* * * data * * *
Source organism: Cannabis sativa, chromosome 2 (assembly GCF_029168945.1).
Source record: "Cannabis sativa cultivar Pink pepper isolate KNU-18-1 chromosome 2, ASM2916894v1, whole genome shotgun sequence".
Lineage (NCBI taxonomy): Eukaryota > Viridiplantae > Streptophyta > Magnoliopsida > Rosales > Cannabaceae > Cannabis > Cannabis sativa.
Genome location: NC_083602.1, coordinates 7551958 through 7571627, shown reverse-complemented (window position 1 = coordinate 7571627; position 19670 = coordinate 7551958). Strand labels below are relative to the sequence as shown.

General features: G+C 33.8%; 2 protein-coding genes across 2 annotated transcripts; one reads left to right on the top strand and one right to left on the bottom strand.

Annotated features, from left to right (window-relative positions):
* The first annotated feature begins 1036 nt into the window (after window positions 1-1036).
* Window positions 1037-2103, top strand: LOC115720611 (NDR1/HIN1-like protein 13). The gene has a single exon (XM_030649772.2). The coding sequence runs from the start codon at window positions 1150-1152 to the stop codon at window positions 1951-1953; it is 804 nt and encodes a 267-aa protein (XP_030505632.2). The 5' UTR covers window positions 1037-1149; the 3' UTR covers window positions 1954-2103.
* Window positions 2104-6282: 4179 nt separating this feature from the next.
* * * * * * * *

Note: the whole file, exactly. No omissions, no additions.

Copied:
Source organism: Cannabis sativa, chromosome 2 (assembly GCF_029168945.1).
Source record: "Cannabis sativa cultivar Pink pepper isolate KNU-18-1 chromosome 2, ASM2916894v1, whole genome shotgun sequence".
Lineage (NCBI taxonomy): Eukaryota > Viridiplantae > Streptophyta > Magnoliopsida > Rosales > Cannabaceae > Cannabis > Cannabis sativa.
Genome location: NC_083602.1, coordinates 7551958 through 7571627, shown reverse-complemented (window position 1 = coordinate 7571627; position 19670 = coordinate 7551958). Strand labels below are relative to the sequence as shown.

General features: G+C 33.8%; 2 protein-coding genes across 2 annotated transcripts; one reads left to right on the top strand and one right to left on the bottom strand.

Annotated features, from left to right (window-relative positions):
* The first annotated feature begins 1036 nt into the window (after window positions 1-1036).
* Window positions 1037-2103, top strand: LOC115720611 (NDR1/HIN1-like protein 13). The gene has a single exon (XM_030649772.2). The coding sequence runs from the start codon at window positions 1150-1152 to the stop codon at window positions 1951-1953; it is 804 nt and encodes a 267-aa protein (XP_030505632.2). The 5' UTR covers window positions 1037-1149; the 3' UTR covers window positions 1954-2103.
* Window positions 2104-6282: 4179 nt separating this feature from the next.